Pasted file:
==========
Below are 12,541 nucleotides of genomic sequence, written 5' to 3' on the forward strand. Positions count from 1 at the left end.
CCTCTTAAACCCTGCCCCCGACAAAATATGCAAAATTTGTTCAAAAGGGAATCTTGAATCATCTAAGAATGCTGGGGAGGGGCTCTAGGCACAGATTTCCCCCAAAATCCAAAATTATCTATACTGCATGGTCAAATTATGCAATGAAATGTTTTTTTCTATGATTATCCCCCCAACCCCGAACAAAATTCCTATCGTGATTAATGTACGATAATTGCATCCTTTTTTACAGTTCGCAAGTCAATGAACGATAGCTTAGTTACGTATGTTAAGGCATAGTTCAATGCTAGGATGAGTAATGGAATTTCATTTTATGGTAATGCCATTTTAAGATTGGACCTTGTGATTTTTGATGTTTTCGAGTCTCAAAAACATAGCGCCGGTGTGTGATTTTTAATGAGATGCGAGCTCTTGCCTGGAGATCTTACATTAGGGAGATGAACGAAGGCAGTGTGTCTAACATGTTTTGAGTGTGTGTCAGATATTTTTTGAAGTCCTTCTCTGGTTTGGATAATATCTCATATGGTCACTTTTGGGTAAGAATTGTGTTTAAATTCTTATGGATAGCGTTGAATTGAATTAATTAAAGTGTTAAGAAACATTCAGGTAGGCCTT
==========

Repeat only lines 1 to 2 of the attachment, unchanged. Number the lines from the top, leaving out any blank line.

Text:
Below are 12,541 nucleotides of genomic sequence, written 5' to 3' on the forward strand. Positions count from 1 at the left end.
CCTCTTAAACCCTGCCCCCGACAAAATATGCAAAATTTGTTCAAAAGGGAATCTTGAATCATCTAAGAATGCTGGGGAGGGGCTCTAGGCACAGATTTCCCCCAAAATCCAAAATTATCTATACTGCATGGTCAAATTATGCAATGAAATGTTTTTTTCTATGATTATCCCCCCAACCCCGAACAAAATTCCTATCGTGATTAATGTACGATAATTGCATCCTTTTTTACAGTTCGCAAGTCAATGAACGATAGCTTAGTTACGTATGTTAAGGCATAGTTCAATGCTAGGATGAGTAATGGAATTTCATTTTATGGTAATGCCATTTTAAGATTGGACCTTGTGATTTTTGATGTTTTCGAGTCTCAAAAACATAGCGCCGGTGTGTGATTTTTAATGAGATGCGAGCTCTTGCCTGGAGATCTTACATTAGGGAGATGAACGAAGGCAGTGTGTCTAACATGTTTTGAGTGTGTGTCAGATATTTTTTGAAGTCCTTCTCTGGTTTGGATAATATCTCATATGGTCACTTTTGGGTAAGAATTGTGTTTAAATTCTTATGGATAGCGTTGAATTGAATTAATTAAAGTGTTAAGAAACATTCAGGTAGGCCTT